The Caps endured a 10-hour delay leaving Vancouver

Chris Lingebach
November 06, 2019 - 1:35 pm

The Capitals are enjoying a well-earned four-day layoff coming off a hellish seven-game stint played over 15 days across four time zones.

It started with a five-game road trip through Chicago and then across western Canada, that culminated with a cross-country flight to Toronto, before returning home to face Buffalo and Calgary at Capital One Arena.

"It was a challenge going into it. Certainly when we saw the schedule in the beginning of the year, we knew that this would be a tough one for us, for sure," Caps coach Todd Reirden told The Sports Junkies during his bi-weekly appearance Friday, presented by Sheehy Auto Stores.

"But as I talked about with you guys before we even left," he said, "it's a great chance for us to learn a little bit more about each other, both on the ice and off the ice, and we were able to have a real successful trip."

That's the understatement of this young season. The Caps won four of five games on the road trip, nearly maxing out by picking up nine points in the process. Real road warrior stuff, the type of signature trip a team looks back on after a successful season.

"It covered a few time zones. We had some flight issues. We had a lot going on in there, some adversity," said Reirden. "We were down obviously by four goals in the Vancouver game and come back and win that one.

"A lot of different ways to win and a lot of ways to grow as a group, and that's what it's about, especially when you've got new players, is connecting and gelling and creating some chemistry. And I think we did that in the month of October. I was happy with the results."

Aside from being on the road for 10 straight days, traveling through Chicago, Calgary, Edmonton, Vancouver and finally Toronto, the Caps ran into travel issues on the final leg of their trip. 

As Mike Vogel wrote after the trip: "The Caps not only picked up a point in every game on the trip and in eight of nine road games in October, but they also had their rookie dinner/party on the trip and worked around one of their most significant road travel delays in recent memory, playing their way through four time zones in five games in the process."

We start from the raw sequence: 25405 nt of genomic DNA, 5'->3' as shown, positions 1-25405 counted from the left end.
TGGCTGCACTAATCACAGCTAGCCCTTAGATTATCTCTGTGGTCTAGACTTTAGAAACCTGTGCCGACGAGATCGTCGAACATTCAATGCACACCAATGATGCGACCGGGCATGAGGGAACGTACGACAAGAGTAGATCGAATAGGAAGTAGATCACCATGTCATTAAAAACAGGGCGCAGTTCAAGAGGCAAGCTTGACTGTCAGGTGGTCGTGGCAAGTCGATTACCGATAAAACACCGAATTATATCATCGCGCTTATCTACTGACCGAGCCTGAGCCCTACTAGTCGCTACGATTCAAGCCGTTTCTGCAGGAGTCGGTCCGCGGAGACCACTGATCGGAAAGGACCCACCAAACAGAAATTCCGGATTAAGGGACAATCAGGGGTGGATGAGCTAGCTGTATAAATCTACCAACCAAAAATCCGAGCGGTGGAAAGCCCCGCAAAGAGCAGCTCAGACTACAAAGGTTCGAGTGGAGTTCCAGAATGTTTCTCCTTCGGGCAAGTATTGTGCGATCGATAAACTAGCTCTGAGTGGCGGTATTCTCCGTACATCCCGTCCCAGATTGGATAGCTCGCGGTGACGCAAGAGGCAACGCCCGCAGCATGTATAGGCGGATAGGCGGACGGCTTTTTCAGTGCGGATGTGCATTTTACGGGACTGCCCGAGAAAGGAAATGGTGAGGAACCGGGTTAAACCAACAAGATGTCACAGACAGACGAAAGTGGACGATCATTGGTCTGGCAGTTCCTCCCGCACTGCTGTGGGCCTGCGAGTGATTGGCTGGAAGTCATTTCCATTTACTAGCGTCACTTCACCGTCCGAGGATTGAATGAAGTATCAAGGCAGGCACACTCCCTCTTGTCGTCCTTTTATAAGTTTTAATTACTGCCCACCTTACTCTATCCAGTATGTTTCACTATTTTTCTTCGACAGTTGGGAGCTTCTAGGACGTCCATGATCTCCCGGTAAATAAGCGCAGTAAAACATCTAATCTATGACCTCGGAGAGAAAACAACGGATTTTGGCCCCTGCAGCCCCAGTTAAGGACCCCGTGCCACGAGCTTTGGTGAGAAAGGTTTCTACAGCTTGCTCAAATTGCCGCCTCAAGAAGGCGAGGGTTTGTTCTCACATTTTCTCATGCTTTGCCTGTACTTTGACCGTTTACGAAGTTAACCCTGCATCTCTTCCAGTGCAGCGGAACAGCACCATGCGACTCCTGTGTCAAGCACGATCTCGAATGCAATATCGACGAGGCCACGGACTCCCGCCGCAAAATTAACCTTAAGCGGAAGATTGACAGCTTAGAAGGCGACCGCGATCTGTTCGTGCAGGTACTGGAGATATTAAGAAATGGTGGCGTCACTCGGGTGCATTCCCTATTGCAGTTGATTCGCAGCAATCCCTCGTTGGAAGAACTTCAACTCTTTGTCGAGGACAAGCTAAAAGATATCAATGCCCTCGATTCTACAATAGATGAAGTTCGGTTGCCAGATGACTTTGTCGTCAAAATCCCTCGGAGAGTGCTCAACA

About that Vancouver game. That's where things really turned sideways.

The Caps trailed 5-1 late in the second period of that game after giving up five straight goals to the Canucks. Evgeny Kuznetsov scored on the literal last second of the period to cut into Vancouver's lead, making it 5-2 heading into the second intermission. An early third-period goal from Lars Eller gave the Caps a fighting chance. Minutes later, Michal Kempny would score twice within three minutes to finally erase Vancouver's four-goal lead.

Neither regulation nor overtime were enough, as the Caps went on to win in a shootout on goals from T.J. Oshie and Nicklas Backstrom.

The next morning, the Caps were scheduled to fly out of Vancouver at 9 a.m. They wouldn't depart for another 10 hours.

"It's one of the things that happens actually quite often that you never even talk about, are delays here and there, just like when everyone else is traveling," Reirden told The Junkies. "But you have certain issues with your plane, or sometimes immigration problems or customs and different things like that. We saw it all wrapped into one trip when we trying to get out of Vancouver."

"We were supposed to leave at 9 a.m.," he said, "and we didn't leave until, I think it was 7:15, something like that, p.m. So we were there, and luckily we were in the hotel, which was not a... like, that's not a terrible thing. We weren't sitting on the runway or anything like that. But the problem was the time changes and then trying to get your body clock back to normal."

"Then we flew into Toronto – we end up arriving after 3 a.m.," he said. "So by the time we got in and had to adjust things there. So that took a little creativity in terms of our management of that, between the coaches and our team services guy. So it was good, but we ended up figuring out a way to get our players as close to normal as possible, and that's part of some of the loopholes you have to go through with this travel. It's all part of it."

The Capitals are better for it. They came together through the adversity and emerged with the best record in hockey.